The report released Wednesday by the Council of Canadian Academies said government funding for ocean science is actually increasing — contrary to perception — but a lack of co-ordination limits the usefulness of research being done by governments, universities and industry in this country.
"We've got to take seriously that fact that oceans are just fundamental to us," said David Strangway, chairman of the expert panel that prepared the report and the former president of the University of British Columbia.
"The world of science and technology and the things we need to understand about our coasts and our coastlines and the impact on people is changing dramatically, and we have to not just rest on our laurels."
Canada has been a leader in ocean science internationally, Strangway said.
But the review by a panel of eight experts from Fisheries and Oceans Canada, several universities, and as far afield as the Geomar Helmholtz Centre for Ocean Research in Germany found three main gaps that threaten that status.
There is no overarching national strategy or vision for ocean science for Canada, and there is a lack of co-ordination among the many different organizations conducting research and innovation in the private and public sectors, the report said.
There is also an information gap, it said, making it very difficult to put together a solid picture of the information and resources out there.
"The fork in the road that we're at is if we don't take all of this really seriously and understand the significance of the oceans to Canada, we are not going to continue to be leaders," Strangway said.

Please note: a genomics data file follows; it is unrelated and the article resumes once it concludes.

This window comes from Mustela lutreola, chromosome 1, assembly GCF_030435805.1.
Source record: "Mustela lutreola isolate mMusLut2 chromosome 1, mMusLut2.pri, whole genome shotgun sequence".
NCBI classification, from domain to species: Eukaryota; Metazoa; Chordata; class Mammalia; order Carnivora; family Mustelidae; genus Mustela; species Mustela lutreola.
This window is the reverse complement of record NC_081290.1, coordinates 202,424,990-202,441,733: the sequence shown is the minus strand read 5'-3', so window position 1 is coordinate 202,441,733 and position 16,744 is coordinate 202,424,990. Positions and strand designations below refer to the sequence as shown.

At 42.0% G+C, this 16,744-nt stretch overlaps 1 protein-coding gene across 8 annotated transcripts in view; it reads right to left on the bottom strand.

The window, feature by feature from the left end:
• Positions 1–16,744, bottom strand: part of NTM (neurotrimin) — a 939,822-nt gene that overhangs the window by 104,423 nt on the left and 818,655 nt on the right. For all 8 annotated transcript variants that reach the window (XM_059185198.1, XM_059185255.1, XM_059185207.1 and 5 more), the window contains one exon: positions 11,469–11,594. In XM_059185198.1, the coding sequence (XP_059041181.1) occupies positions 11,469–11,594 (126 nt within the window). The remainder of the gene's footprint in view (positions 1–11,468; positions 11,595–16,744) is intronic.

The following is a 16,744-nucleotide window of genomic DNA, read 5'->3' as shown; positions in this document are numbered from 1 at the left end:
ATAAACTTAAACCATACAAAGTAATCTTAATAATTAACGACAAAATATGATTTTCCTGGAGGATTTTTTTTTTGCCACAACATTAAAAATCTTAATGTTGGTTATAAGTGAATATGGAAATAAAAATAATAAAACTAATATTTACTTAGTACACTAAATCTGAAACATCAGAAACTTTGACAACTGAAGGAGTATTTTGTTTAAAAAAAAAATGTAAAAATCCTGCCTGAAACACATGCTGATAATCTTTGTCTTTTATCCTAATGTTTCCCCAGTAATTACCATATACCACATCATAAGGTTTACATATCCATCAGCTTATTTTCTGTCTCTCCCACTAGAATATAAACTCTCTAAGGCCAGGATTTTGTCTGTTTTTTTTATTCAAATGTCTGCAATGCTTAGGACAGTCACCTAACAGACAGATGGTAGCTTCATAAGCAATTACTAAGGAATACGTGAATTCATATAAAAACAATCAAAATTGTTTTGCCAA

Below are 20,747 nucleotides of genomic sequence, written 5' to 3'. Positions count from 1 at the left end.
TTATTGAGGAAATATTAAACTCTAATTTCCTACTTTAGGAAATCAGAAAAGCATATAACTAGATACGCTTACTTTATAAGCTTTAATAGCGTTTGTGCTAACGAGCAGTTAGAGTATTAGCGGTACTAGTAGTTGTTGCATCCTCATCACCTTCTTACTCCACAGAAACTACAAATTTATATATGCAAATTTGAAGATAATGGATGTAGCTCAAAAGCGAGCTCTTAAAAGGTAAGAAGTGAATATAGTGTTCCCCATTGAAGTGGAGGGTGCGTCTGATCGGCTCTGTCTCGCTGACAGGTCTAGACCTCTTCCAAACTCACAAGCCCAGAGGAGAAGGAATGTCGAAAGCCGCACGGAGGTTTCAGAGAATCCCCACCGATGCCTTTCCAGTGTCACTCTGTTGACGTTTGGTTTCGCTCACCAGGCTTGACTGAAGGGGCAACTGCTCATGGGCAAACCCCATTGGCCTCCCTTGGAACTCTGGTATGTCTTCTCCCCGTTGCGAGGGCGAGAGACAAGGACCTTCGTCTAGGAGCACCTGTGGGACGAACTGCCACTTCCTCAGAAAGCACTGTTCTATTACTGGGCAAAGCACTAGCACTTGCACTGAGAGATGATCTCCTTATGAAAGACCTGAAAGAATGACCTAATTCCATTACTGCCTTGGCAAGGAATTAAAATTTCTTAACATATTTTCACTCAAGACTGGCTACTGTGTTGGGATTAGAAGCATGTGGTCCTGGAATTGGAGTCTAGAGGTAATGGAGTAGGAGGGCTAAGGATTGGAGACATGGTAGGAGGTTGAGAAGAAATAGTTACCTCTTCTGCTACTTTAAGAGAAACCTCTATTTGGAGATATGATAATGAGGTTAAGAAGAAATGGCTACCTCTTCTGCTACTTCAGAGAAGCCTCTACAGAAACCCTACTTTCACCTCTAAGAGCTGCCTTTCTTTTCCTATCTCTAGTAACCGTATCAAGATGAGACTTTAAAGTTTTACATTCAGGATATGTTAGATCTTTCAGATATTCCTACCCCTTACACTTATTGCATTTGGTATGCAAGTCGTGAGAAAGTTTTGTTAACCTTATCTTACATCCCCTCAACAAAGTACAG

Canada, with 243,000 kilometres of coastline, has an enormous impact on the ocean and it has an enormous impact on us, the report stressed.
The authors pointed out that the three oceans along our coasts provide Canadians with food and energy, they are our connection to the goods of the rest of the world, and important to our health and well-being.
Oceans effect and are affected by climate change, and there are many issues arising in ocean science, including water acidification, overfishing, resource extraction and Arctic shipping.
Louis Fortier, a biologist at Universite Laval and a co-author of the report, said Canada has a substantial but aging research fleet, including an investment in unmanned underwater vehicles, and emerging technology.
"Compared to other countries, there is a need to renew the Canadian research fleet," he said.
"In Canada, we are present in the field but we need to increase our expertise and our capacity to explore the ocean using means different from ships."
Canada does have several world-class ocean observation systems, the report noted, including the Ocean Networks Canada, which operates the NEPTUNE and VENUS ocean observatories in British Columbia and recently went live with an Arctic observatory anchored in the waters off Cambridge Bay, Nunavut.
These underwater observatories collect data on physical, chemical, biological, and geological aspects of the ocean over long time periods.
Howard Brunt, vice-president of research at the University of Victoria, a partner in Ocean Networks and a member of the Canadian Consortium of Ocean Research Universities that asked the council to prepare the report, said Canada does excellent research on oceans.
Brunt said government funding for ocean research has not declined, but rather has shifted from individual researchers to large projects involving many organizations.
"I'm a vice-president of research for a university. I'm always going to say we need more funding because I've got everyone knocking on my door with great ideas and needs," he said.
"I think though, as the report highlights, really in terms of the budget reductions that at the federal government (level) have gone on over many years, science has actually been treated very well.
"It could always be more but, by the same token, compared to some other budget reductions taking place in various other sectors of the economy, we've done reasonably well."
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